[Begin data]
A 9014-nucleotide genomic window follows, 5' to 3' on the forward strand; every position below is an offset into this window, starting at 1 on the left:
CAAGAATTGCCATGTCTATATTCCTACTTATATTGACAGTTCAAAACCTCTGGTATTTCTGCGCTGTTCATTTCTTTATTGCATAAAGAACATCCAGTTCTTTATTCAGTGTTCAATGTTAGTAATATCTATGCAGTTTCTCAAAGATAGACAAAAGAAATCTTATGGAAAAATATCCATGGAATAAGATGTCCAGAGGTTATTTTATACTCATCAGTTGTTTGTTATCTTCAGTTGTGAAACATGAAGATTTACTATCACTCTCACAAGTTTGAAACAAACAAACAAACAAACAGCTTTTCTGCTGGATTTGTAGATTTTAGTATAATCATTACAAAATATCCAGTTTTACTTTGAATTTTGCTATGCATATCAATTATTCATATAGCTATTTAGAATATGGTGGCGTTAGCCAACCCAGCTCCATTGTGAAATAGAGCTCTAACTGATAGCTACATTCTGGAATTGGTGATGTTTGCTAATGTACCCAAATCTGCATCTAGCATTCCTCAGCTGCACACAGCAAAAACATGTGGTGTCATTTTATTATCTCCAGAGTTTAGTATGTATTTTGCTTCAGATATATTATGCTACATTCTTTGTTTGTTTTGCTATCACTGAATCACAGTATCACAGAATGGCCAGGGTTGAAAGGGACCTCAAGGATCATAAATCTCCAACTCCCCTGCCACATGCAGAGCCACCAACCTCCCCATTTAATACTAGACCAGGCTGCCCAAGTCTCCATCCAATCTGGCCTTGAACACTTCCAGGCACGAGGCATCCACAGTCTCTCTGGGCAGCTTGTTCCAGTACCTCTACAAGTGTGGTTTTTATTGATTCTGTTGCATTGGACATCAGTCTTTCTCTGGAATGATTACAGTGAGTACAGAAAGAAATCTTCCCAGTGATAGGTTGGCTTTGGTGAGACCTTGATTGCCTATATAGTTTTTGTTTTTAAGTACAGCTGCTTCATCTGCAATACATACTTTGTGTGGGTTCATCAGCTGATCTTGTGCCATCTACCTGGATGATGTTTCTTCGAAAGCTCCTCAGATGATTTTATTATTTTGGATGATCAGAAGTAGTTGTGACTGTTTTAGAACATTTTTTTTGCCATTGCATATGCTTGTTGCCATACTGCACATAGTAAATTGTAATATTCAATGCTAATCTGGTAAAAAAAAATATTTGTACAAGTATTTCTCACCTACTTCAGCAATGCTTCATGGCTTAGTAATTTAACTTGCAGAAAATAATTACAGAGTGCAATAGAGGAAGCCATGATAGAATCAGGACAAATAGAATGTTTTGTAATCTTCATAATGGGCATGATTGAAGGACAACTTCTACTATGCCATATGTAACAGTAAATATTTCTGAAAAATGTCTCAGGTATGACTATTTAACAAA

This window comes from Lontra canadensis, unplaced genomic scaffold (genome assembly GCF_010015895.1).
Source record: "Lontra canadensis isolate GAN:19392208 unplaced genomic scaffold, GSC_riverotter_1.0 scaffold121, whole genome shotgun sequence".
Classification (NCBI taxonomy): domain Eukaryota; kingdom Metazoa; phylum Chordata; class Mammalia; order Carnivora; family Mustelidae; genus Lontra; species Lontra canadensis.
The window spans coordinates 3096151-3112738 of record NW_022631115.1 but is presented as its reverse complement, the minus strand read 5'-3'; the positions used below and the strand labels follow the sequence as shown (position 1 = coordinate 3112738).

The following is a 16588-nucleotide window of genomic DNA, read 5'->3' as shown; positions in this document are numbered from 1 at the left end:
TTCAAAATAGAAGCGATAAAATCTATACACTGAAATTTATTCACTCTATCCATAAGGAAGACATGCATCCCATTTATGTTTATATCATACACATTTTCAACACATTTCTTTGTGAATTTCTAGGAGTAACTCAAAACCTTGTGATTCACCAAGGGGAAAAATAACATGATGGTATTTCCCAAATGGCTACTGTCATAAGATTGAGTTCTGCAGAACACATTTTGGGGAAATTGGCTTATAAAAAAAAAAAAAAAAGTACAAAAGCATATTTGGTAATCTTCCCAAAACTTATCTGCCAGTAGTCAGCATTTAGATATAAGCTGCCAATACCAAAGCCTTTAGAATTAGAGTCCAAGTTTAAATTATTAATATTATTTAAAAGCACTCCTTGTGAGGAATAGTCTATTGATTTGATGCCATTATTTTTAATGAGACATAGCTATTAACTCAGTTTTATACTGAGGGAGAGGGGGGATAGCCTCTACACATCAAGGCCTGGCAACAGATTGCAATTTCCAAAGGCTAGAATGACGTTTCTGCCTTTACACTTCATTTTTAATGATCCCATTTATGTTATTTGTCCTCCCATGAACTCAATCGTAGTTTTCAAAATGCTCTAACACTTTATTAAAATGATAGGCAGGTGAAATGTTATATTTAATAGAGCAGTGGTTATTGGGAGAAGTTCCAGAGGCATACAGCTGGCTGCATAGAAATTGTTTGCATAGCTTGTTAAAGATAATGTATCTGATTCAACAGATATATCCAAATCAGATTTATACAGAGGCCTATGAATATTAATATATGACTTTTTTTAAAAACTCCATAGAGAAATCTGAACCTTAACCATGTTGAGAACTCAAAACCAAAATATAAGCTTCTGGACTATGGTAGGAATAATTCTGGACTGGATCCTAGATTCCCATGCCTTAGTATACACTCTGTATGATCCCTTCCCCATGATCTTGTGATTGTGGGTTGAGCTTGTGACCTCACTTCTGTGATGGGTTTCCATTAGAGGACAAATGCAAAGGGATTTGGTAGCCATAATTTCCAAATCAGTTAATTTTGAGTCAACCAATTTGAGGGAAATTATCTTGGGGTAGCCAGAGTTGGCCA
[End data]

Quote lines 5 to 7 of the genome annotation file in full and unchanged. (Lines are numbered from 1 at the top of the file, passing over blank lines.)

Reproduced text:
Classification (NCBI taxonomy): domain Eukaryota; kingdom Metazoa; phylum Chordata; class Mammalia; order Carnivora; family Mustelidae; genus Lontra; species Lontra canadensis.
The window spans coordinates 3096151-3112738 of record NW_022631115.1 but is presented as its reverse complement, the minus strand read 5'-3'; the positions used below and the strand labels follow the sequence as shown (position 1 = coordinate 3112738).

The following is a 16588-nucleotide window of genomic DNA, read 5'->3' as shown; positions in this document are numbered from 1 at the left end: